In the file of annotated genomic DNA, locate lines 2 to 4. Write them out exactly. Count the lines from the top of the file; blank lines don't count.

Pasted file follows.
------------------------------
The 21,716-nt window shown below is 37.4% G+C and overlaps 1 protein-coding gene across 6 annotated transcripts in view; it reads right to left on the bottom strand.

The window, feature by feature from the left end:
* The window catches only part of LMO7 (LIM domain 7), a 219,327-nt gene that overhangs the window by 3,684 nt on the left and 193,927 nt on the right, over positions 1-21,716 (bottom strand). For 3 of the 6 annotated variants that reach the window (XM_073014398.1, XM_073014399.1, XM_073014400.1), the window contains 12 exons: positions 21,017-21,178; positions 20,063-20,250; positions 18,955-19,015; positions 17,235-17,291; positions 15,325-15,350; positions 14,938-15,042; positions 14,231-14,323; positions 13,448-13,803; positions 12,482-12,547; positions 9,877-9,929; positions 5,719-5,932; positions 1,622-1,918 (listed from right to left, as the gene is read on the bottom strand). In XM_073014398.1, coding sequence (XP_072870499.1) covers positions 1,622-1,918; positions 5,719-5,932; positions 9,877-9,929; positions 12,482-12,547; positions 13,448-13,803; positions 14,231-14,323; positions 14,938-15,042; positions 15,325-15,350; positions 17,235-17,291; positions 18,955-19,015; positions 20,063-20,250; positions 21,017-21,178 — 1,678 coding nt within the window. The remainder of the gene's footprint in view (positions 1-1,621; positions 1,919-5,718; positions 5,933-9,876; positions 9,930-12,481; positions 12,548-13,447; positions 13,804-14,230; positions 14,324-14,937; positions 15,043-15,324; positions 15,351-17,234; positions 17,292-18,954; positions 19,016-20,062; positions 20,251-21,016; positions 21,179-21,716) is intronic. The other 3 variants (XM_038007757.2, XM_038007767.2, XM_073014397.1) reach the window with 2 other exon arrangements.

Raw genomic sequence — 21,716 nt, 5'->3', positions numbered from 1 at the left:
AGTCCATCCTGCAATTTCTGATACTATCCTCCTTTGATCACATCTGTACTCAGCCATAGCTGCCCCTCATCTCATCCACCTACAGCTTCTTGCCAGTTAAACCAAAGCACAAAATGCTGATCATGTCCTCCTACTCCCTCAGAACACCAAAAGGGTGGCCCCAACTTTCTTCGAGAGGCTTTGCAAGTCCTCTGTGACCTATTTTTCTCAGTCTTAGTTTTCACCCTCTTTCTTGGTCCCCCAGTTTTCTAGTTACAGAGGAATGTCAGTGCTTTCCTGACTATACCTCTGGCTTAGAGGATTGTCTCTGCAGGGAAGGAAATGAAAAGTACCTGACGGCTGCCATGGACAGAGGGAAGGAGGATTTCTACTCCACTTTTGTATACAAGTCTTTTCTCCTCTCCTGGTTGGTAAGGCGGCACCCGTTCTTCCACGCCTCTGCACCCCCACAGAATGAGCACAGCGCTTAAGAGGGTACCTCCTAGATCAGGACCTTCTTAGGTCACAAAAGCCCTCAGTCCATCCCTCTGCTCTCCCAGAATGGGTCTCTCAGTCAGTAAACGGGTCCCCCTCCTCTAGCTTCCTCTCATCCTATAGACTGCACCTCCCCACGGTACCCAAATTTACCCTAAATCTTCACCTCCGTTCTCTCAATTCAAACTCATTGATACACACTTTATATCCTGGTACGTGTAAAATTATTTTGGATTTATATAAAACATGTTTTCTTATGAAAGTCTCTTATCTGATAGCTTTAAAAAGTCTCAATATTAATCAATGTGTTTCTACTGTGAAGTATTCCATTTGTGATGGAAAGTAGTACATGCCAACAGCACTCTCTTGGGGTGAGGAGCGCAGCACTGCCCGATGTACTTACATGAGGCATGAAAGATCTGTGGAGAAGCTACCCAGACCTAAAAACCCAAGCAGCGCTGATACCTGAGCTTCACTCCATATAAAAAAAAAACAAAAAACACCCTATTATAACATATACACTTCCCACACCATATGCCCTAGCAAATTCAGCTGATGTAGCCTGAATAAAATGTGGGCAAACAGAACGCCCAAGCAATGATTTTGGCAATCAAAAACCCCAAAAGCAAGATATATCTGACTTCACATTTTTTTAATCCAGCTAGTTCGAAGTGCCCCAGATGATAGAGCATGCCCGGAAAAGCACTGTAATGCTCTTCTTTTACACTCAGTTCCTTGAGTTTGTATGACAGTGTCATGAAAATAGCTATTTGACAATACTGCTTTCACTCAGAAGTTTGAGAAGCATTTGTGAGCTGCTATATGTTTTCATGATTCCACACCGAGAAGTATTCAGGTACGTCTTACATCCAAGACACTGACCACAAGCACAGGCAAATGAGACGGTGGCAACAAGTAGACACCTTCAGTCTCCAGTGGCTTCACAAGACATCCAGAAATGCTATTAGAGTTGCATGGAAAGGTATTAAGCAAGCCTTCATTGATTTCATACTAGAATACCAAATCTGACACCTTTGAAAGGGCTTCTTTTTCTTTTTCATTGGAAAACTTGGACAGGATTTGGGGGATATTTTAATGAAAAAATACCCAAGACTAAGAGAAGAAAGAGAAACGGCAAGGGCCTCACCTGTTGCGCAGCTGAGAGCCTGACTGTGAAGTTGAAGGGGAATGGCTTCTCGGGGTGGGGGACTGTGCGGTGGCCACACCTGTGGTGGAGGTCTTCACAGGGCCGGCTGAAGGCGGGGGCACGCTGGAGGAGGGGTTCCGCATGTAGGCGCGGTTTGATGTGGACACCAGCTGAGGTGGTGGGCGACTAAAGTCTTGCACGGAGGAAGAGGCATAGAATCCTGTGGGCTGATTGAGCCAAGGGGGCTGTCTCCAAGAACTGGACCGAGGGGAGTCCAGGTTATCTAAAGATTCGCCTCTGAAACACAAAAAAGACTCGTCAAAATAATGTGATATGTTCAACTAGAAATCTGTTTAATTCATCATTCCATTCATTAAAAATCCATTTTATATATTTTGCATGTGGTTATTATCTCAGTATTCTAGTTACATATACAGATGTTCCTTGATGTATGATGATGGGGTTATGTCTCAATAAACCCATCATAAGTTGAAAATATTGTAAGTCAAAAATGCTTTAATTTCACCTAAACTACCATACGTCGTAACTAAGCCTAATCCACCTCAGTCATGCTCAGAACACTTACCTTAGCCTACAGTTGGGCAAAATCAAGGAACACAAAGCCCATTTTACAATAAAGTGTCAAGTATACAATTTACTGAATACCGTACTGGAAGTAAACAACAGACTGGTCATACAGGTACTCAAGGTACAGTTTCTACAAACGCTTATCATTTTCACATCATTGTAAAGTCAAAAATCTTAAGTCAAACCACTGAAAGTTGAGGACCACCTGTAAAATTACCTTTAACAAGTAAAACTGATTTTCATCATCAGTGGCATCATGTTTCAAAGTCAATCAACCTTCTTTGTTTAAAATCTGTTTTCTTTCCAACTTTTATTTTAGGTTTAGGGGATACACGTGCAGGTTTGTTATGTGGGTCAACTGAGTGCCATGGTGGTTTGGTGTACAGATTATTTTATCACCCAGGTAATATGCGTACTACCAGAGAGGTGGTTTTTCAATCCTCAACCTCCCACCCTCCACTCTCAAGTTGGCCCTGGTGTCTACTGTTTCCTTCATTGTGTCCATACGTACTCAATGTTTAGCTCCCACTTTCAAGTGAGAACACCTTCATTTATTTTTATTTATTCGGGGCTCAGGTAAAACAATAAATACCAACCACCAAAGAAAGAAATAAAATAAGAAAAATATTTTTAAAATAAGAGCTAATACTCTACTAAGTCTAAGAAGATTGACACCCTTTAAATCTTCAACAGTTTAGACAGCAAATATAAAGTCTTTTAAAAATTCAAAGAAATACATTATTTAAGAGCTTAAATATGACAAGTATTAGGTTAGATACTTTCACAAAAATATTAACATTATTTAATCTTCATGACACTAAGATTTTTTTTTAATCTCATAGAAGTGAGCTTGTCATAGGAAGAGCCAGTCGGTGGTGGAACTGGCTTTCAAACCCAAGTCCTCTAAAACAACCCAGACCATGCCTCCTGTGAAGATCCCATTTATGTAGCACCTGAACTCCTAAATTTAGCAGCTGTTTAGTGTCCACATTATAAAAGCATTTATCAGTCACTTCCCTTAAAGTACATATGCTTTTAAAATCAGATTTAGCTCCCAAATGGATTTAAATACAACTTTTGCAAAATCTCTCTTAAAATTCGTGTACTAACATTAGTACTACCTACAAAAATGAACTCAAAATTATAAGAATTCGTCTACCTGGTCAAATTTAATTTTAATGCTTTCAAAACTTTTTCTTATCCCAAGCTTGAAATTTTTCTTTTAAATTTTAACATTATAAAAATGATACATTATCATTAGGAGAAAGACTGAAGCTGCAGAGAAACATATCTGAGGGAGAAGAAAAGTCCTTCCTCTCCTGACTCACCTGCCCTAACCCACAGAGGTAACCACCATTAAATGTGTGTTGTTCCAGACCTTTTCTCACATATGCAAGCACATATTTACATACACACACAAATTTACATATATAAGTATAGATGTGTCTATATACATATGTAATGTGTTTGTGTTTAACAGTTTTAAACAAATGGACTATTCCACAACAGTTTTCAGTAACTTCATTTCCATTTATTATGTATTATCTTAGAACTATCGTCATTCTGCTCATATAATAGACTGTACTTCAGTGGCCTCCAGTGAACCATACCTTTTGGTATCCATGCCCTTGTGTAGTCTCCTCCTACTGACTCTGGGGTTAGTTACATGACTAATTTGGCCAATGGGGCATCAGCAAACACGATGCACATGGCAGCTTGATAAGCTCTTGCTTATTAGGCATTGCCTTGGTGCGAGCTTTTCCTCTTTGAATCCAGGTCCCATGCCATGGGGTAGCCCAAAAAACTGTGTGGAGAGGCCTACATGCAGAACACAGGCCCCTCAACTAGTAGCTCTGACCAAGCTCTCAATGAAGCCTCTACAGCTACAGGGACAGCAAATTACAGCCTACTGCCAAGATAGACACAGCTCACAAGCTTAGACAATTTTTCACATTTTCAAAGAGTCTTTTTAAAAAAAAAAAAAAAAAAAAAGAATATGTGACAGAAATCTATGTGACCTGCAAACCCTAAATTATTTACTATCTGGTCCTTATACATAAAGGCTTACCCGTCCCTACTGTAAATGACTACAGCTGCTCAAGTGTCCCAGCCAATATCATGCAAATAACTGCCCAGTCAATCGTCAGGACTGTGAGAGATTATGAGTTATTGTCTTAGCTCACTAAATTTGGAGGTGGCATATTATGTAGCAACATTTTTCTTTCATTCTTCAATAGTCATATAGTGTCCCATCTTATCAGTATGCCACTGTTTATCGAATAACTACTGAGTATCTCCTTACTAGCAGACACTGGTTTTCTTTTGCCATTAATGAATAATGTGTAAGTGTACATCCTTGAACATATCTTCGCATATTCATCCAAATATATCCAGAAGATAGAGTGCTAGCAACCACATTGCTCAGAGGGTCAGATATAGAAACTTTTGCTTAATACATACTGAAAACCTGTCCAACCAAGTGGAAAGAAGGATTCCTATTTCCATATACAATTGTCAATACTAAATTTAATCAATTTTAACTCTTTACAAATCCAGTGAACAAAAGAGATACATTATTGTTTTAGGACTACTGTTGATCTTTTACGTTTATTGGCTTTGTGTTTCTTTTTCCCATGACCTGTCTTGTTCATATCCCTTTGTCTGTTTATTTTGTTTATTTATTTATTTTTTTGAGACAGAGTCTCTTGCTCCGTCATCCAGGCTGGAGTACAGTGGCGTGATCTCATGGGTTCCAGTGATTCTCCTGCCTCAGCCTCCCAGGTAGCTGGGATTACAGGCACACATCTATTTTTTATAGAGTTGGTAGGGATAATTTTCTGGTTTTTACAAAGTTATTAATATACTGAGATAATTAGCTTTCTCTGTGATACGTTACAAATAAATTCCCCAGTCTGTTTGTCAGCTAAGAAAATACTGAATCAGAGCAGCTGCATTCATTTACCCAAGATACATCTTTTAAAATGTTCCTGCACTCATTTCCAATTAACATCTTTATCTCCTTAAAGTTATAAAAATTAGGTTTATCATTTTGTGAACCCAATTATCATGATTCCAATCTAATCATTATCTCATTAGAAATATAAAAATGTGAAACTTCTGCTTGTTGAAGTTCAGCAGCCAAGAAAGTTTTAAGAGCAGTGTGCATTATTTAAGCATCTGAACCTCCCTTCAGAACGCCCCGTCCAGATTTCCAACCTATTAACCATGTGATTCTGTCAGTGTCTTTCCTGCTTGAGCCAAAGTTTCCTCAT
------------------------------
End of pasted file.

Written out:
The window, feature by feature from the left end:
* The window catches only part of LMO7 (LIM domain 7), a 219,327-nt gene that overhangs the window by 3,684 nt on the left and 193,927 nt on the right, over positions 1-21,716 (bottom strand). For 3 of the 6 annotated variants that reach the window (XM_073014398.1, XM_073014399.1, XM_073014400.1), the window contains 12 exons: positions 21,017-21,178; positions 20,063-20,250; positions 18,955-19,015; positions 17,235-17,291; positions 15,325-15,350; positions 14,938-15,042; positions 14,231-14,323; positions 13,448-13,803; positions 12,482-12,547; positions 9,877-9,929; positions 5,719-5,932; positions 1,622-1,918 (listed from right to left, as the gene is read on the bottom strand). In XM_073014398.1, coding sequence (XP_072870499.1) covers positions 1,622-1,918; positions 5,719-5,932; positions 9,877-9,929; positions 12,482-12,547; positions 13,448-13,803; positions 14,231-14,323; positions 14,938-15,042; positions 15,325-15,350; positions 17,235-17,291; positions 18,955-19,015; positions 20,063-20,250; positions 21,017-21,178 — 1,678 coding nt within the window. The remainder of the gene's footprint in view (positions 1-1,621; positions 1,919-5,718; positions 5,933-9,876; positions 9,930-12,481; positions 12,548-13,447; positions 13,804-14,230; positions 14,324-14,937; positions 15,043-15,324; positions 15,351-17,234; positions 17,292-18,954; positions 19,016-20,062; positions 20,251-21,016; positions 21,179-21,716) is intronic. The other 3 variants (XM_038007757.2, XM_038007767.2, XM_073014397.1) reach the window with 2 other exon arrangements.

Raw genomic sequence — 21,716 nt, 5'->3', positions numbered from 1 at the left: